By Richard Winters
My Rating: 4 out of 10
4-Word Review: Teacher battles teen gang.
Andrew Norris (Perry King) is the new teacher at Lincoln High, which is an inner-city school prone to a lot of violence and drugs. He’s been hired to teach a music class while replacing another teacher who left suddenly. Almost immediately he’s at odds with Peter Stegman (Timothy Van Patten) the leader of a school gang that constantly disrupts his class. He eventually is able to kick him out, but Peter continues to harass Norris in the off-hours where they vandalize his car and attack his wife (Merrie Lynn Ross). Norris eventually decides he’s had enough especially after the principal (David Gardner) and even the police detective (Al Waxman) show him little support, so he takes matter into his own hands by violently confronting Peter and refusing to back down.
The film, which was directed by Mark L. Lester, who as a B-movie director has done some compact, quality stuff, has definite shades to Teachers, which came out 2 years later, but with the same type of theme. This one though is harder edged, which makes it a bit better though it’s still weaker than Unman, Wittering, and Zigo, which it also has some similarities to, but without the intriguing mystery element. Lester has stated that he wanted to make an updated version of Blackboard Jungle, but with a grittier feel and while it may have succeeded in that respect it still comes-off as needing an updating. The school gangs dress in an over-the-top way and at times it’s hard to tell whether this wants to be taken seriously, or intended as camp. As violent as it sometimes gets it still doesn’t touch on school shootings, which was unheard of at the time, but would make a modern day high school movie that would deal with that subject more violent and scarier and making this stuff, as edgy as it tries to be, seem tame by comparison.
The ratio of black and white students doesn’t mesh. This was supposed to be an inner city school, so you’d think there would be more students of color than white, but instead it’s 98% white with only 1 or 2 black kids per class. Norris’ roomy home in the plush suburbs seemed too nice for someone working off of a teacher’s salary, so unless his wife had a high income job, which is never confirmed, then the home he lives in wouldn’t be realistic. The reason for Stegman becoming a gang leader doesn’t make sense either. Normally kids get involved in gangs due to being stuck in poverty, but Stegman lives in the suburbs where gang life is quite rare. If he was from an abusive family then it might justify, but his mother (Linda Sorensen) takes his side on everything, so again his motivation for joining a gang isn’t believable and in a lot of ways quite absurd.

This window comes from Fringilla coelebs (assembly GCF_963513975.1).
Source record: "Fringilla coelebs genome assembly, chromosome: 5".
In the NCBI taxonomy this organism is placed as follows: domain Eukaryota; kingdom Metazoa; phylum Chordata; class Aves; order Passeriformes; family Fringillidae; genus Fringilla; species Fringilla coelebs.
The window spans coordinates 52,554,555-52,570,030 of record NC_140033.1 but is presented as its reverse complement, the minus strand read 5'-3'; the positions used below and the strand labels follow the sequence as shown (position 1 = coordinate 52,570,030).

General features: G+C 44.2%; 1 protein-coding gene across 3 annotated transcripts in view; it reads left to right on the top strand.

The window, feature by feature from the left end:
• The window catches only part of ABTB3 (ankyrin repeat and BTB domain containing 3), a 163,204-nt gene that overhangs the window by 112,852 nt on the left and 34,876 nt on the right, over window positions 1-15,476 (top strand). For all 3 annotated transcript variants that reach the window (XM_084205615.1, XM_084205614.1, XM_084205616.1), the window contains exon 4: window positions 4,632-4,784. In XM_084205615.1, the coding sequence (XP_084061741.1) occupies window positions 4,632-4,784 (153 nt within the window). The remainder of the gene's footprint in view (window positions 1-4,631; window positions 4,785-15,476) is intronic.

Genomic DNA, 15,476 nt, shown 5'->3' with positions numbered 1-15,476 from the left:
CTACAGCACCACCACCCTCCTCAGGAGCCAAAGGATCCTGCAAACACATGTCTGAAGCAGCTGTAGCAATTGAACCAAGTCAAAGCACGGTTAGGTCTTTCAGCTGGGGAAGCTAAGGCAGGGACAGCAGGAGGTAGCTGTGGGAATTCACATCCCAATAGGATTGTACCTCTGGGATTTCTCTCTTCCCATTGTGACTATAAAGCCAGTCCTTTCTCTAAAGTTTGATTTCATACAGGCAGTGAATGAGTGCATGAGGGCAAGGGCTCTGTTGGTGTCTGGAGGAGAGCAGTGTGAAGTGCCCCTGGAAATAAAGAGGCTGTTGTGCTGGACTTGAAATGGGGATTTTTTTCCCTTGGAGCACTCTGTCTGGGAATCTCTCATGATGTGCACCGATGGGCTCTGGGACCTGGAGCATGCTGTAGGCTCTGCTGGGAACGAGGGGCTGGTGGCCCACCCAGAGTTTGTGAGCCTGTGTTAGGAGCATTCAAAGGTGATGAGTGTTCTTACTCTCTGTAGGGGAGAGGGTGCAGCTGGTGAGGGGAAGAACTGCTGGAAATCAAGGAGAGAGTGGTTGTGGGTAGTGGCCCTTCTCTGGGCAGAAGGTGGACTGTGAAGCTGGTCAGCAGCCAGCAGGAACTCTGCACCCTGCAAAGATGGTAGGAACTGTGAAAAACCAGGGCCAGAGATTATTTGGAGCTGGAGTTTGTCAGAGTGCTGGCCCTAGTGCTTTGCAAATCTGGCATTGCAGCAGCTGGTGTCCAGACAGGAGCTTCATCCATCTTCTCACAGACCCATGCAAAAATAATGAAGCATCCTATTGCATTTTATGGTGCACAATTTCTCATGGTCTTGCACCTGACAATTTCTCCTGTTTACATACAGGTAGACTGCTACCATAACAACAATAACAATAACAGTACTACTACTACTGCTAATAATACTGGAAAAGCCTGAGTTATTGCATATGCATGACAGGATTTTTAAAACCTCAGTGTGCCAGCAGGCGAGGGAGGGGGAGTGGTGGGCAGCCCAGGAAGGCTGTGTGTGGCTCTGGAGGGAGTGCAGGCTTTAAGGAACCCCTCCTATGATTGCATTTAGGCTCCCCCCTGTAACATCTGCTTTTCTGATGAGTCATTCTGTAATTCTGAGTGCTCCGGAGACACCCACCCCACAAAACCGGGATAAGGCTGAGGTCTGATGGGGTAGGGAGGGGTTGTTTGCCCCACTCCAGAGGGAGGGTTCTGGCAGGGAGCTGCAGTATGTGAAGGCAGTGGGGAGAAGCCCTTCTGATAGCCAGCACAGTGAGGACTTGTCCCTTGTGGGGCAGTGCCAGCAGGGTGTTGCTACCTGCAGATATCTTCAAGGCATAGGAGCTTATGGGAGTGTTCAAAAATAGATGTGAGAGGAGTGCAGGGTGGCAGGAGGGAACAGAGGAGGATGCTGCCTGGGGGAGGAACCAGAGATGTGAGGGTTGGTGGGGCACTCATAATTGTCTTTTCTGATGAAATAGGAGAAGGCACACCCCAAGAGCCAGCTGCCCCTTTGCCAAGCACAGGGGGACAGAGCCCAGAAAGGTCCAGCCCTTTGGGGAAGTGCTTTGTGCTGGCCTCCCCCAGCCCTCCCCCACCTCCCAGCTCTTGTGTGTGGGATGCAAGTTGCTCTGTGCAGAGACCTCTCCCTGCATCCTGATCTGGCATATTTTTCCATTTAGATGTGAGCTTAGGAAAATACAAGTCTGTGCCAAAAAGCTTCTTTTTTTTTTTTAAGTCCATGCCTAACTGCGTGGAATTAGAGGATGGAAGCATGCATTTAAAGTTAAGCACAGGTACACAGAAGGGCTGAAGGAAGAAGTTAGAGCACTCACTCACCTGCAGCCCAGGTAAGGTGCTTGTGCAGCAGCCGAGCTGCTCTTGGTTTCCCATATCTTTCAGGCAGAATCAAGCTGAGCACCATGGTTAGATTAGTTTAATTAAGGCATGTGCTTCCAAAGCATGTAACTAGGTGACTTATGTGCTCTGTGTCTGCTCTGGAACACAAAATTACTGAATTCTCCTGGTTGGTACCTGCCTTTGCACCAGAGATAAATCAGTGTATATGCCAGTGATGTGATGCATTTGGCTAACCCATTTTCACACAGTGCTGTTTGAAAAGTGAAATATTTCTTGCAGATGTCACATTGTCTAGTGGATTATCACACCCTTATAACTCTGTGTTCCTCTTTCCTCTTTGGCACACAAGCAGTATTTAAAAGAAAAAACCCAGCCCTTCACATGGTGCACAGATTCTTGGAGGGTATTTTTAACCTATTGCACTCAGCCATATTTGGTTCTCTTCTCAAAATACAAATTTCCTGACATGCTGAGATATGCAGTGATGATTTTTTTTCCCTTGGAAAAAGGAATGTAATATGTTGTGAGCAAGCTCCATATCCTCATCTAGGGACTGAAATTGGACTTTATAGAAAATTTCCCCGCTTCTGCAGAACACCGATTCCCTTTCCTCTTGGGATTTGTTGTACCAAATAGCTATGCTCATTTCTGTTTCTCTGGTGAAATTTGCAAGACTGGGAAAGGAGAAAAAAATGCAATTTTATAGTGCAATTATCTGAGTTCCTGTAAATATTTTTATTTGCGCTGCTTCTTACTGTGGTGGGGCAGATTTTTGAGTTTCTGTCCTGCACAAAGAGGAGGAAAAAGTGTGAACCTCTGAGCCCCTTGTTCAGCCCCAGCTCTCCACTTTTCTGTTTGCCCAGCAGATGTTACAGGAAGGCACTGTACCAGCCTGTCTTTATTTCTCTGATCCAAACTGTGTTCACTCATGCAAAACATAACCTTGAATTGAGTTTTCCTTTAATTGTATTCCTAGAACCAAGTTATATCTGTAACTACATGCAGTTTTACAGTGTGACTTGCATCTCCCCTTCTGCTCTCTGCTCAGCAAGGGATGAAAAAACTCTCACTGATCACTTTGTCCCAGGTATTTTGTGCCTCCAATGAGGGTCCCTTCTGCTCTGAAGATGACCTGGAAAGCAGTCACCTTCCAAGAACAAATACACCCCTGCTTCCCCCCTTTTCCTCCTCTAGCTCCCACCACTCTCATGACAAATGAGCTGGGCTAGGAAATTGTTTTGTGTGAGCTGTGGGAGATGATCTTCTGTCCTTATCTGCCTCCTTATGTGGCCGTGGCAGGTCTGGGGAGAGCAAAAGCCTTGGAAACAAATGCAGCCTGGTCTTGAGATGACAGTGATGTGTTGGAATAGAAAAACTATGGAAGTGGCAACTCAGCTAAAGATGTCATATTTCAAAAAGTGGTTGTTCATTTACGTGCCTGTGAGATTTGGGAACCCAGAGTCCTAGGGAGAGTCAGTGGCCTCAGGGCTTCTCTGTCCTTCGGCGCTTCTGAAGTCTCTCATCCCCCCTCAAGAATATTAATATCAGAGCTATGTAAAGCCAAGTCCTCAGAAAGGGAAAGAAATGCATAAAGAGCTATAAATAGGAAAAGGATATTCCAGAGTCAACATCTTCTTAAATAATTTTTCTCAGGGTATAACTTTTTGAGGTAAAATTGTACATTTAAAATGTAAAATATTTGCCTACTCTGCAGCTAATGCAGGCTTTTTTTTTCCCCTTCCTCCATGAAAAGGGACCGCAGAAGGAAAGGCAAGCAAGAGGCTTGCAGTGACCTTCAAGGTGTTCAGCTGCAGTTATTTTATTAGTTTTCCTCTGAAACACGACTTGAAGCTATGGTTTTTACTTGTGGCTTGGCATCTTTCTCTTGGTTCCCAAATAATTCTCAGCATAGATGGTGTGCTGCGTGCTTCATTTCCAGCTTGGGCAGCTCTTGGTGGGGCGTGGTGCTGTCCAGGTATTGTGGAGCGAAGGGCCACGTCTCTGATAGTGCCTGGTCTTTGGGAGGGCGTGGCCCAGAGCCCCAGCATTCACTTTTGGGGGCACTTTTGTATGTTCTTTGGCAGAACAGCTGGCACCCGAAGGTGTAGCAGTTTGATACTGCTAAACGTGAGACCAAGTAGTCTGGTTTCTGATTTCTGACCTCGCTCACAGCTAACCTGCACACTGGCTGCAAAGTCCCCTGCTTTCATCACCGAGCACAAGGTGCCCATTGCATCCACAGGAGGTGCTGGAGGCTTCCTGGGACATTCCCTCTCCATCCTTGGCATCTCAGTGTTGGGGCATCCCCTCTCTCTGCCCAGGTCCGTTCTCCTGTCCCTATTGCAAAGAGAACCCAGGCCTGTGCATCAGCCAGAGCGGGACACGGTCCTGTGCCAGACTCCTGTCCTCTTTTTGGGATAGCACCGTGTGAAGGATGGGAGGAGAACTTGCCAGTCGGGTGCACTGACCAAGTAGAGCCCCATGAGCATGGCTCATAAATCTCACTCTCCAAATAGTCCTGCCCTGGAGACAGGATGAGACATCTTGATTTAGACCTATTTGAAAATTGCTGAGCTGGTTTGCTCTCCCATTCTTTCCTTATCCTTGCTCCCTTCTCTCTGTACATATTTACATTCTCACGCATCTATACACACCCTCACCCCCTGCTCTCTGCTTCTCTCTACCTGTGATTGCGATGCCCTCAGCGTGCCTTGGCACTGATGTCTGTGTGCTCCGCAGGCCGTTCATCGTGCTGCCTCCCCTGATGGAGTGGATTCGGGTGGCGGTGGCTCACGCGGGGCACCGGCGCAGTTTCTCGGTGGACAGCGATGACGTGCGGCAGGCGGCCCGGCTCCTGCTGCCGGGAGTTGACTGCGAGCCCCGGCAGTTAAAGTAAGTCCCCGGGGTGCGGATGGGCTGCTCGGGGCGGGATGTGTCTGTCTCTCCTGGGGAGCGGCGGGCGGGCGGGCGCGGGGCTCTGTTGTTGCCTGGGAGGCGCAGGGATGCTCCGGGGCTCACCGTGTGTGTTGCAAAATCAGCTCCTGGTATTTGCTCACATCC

I did enjoy King n the lead. He’s played some creepy parts quite effectively in the past, so I wasn’t sure if he could pull-off a good-guy role, but he does it quite admirably. Roddy McDowall is great too in the last film he appeared in with brown hair as after this he began sporting an all gray look. The scene where he teaches a class while holding all the students at gunpoint is by far the best moment. It’s fun too seeing Michael J. Fox (billed without the ‘J’) as a high school student even though he was already 21 at the time of filming. He looks more pudgy and has a bowl haircut though ultimately other than getting stabbed doesn’t have much to do. The weakest link is Van Patten who’s not scuzzy enough to give the role the nastiness that it needed.
The table saw death deserves kudos and the gas fire one isn’t bad either. Having he teachers turn-the-tables on the students and violently fight back gives the movie a novel edge though I wished that King and McDowall had teamed-up together to take on the kids instead of doing it individually. The story though doesn’t get interesting until the violent third act. The theme has also been tackled many times before and this one doesn’t add anything unique to the mix and for the most part is painfully predictable.
My Rating: 4 out of 10
Released: August 20, 1982
Runtime: 1 Hour 38 Minutes
Director: Mark L. Lester
Studio: United Film Distribution Company
Available: DVD, Blu-ray, Pluto, Tubi, Freevee, Amazon Video